Girls are outscoring boys when in the subjects of technology and engineering literacy — this was the finding reported on Tuesday from a study done by the National Assessment of Educational Progress (NAEP). The NAEP, an organization that assesses the knowledge and aptitude of US students on a variety of topics, released these 2018 findings via The Nation’s Report Card.
Another surprise: these numbers show a marked improvement over the 2014 findings, further, girls are also outscoring their male counterparts by a wider margin then they were in 2014. According to test results, 8th grade girls scored an average of five points higher than boys on the 300-point scale.
The numbers are believed to reflect the decade-long push to provide more opportunities for girls in subjects that were traditionally low scoring for them. Subjects like science, technology, engineering and math — collectively known as STEM — have all seen an increased efforts to be more inclusive and accessible.
Even technology giants like Microsoft realize there’s a need to encourage young girls to go into STEM-related fields. In 2018, Microsoft conducted a study to determine why girls between the ages of 10 and 30 seemed to lose interest in industries related to math and science over time. The findings showed girls were less likely to follow through with careers in these industries due to a lack of role models, opportunities and encouragement.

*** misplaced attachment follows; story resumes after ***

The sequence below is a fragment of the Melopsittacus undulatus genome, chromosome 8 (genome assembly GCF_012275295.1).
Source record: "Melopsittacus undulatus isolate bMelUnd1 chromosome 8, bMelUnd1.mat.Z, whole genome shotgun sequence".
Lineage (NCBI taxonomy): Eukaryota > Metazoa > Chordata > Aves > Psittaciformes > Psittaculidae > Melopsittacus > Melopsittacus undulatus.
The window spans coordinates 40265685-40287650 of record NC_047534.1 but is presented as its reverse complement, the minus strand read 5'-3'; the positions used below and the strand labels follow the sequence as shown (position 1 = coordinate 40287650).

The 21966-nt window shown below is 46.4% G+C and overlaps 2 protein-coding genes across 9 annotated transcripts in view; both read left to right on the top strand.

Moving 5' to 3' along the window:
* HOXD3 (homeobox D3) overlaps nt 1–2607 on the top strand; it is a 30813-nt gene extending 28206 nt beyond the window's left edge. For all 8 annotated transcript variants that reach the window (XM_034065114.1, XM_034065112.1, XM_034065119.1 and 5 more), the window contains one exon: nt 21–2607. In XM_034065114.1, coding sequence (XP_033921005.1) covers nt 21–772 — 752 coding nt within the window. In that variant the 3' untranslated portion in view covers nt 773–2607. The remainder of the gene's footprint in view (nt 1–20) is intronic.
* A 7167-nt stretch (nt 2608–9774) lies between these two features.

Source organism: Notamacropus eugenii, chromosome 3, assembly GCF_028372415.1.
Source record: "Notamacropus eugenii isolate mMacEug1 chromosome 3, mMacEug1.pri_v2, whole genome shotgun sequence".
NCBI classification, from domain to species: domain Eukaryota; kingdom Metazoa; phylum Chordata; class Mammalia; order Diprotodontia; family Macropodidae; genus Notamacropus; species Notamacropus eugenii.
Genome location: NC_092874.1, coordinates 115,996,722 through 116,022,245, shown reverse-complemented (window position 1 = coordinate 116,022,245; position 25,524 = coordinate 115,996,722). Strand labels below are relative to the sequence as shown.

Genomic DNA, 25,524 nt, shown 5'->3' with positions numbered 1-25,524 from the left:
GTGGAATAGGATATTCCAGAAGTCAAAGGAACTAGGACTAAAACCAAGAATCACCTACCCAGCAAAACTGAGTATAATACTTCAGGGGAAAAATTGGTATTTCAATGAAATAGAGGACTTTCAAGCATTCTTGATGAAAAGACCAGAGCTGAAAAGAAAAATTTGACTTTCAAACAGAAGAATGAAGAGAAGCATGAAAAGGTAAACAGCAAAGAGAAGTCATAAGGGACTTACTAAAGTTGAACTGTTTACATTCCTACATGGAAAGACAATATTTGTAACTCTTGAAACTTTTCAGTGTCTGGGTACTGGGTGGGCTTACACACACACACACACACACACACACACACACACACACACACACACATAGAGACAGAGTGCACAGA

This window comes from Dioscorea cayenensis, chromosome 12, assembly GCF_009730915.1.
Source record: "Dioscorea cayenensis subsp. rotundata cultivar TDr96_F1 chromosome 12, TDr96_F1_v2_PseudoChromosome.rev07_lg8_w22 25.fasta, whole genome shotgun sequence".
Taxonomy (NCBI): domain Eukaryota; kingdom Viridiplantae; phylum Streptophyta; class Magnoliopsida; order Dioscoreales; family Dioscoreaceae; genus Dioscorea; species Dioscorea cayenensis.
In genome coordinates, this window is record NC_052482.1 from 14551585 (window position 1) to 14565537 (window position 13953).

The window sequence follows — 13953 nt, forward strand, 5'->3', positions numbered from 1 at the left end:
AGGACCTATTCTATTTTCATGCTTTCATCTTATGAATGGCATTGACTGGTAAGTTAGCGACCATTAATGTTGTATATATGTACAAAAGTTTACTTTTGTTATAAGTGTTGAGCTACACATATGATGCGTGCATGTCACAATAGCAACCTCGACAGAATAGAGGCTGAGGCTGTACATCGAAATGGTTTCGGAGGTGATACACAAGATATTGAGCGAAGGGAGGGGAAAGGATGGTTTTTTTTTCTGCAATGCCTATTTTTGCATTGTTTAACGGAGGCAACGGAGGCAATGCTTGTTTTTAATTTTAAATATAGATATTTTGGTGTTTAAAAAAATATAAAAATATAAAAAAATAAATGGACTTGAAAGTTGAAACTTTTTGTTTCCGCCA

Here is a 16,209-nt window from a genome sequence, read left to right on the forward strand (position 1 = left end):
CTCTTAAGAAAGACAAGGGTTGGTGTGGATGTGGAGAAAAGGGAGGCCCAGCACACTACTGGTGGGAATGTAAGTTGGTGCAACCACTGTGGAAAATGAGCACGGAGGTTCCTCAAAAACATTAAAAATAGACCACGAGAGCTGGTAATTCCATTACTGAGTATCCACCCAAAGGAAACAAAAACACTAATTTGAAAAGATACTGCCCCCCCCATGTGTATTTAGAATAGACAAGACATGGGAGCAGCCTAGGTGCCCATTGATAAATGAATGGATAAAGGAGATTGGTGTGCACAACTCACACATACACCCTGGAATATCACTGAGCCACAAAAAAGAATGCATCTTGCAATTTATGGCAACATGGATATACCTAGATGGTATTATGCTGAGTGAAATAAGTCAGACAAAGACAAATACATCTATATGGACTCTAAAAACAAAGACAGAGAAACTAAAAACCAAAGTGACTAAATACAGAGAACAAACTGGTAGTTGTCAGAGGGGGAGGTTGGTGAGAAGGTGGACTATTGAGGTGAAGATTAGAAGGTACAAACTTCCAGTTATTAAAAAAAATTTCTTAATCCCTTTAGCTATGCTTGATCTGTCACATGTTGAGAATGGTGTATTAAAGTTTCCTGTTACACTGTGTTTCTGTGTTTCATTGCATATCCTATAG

Peggy Carr, associate commissioner at the National Center for Education Statistics, said that believes these performance numbers indicate a “meaningful statement” when she delivered the findings this week. Carr went on to explain that even though boys were still taking engineering classes at a higher rate than girls, girls were outscoring boys regardless of whether or not they’d taken an engineering class.
This could be good news for the US economy as jobs in STEM-related fields are expected to continue to increase in the coming years.